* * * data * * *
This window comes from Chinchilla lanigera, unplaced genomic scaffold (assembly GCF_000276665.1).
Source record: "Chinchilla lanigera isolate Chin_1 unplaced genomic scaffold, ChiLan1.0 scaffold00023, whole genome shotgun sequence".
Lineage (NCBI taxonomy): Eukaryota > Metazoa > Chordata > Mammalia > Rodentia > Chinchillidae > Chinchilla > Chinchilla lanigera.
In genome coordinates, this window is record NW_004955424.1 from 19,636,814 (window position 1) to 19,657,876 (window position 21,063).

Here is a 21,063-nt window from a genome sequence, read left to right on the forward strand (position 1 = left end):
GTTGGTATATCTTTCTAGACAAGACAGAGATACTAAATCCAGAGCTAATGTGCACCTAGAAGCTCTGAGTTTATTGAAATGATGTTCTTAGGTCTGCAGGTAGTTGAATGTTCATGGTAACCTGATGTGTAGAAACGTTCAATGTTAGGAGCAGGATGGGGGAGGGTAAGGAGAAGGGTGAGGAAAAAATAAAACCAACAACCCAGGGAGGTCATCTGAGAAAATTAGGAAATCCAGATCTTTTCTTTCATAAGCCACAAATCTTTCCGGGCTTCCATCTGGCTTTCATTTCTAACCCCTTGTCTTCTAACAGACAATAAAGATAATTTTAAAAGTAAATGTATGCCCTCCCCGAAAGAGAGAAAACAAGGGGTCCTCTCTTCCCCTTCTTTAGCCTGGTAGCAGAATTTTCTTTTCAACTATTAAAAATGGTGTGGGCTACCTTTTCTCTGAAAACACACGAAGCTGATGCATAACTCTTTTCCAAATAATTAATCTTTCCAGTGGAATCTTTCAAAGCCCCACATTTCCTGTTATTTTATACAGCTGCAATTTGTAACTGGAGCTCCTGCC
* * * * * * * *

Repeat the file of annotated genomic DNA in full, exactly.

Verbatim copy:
This window comes from Chinchilla lanigera, unplaced genomic scaffold (assembly GCF_000276665.1).
Source record: "Chinchilla lanigera isolate Chin_1 unplaced genomic scaffold, ChiLan1.0 scaffold00023, whole genome shotgun sequence".
Lineage (NCBI taxonomy): Eukaryota > Metazoa > Chordata > Mammalia > Rodentia > Chinchillidae > Chinchilla > Chinchilla lanigera.
In genome coordinates, this window is record NW_004955424.1 from 19,636,814 (window position 1) to 19,657,876 (window position 21,063).

Here is a 21,063-nt window from a genome sequence, read left to right on the forward strand (position 1 = left end):
GTTGGTATATCTTTCTAGACAAGACAGAGATACTAAATCCAGAGCTAATGTGCACCTAGAAGCTCTGAGTTTATTGAAATGATGTTCTTAGGTCTGCAGGTAGTTGAATGTTCATGGTAACCTGATGTGTAGAAACGTTCAATGTTAGGAGCAGGATGGGGGAGGGTAAGGAGAAGGGTGAGGAAAAAATAAAACCAACAACCCAGGGAGGTCATCTGAGAAAATTAGGAAATCCAGATCTTTTCTTTCATAAGCCACAAATCTTTCCGGGCTTCCATCTGGCTTTCATTTCTAACCCCTTGTCTTCTAACAGACAATAAAGATAATTTTAAAAGTAAATGTATGCCCTCCCCGAAAGAGAGAAAACAAGGGGTCCTCTCTTCCCCTTCTTTAGCCTGGTAGCAGAATTTTCTTTTCAACTATTAAAAATGGTGTGGGCTACCTTTTCTCTGAAAACACACGAAGCTGATGCATAACTCTTTTCCAAATAATTAATCTTTCCAGTGGAATCTTTCAAAGCCCCACATTTCCTGTTATTTTATACAGCTGCAATTTGTAACTGGAGCTCCTGCC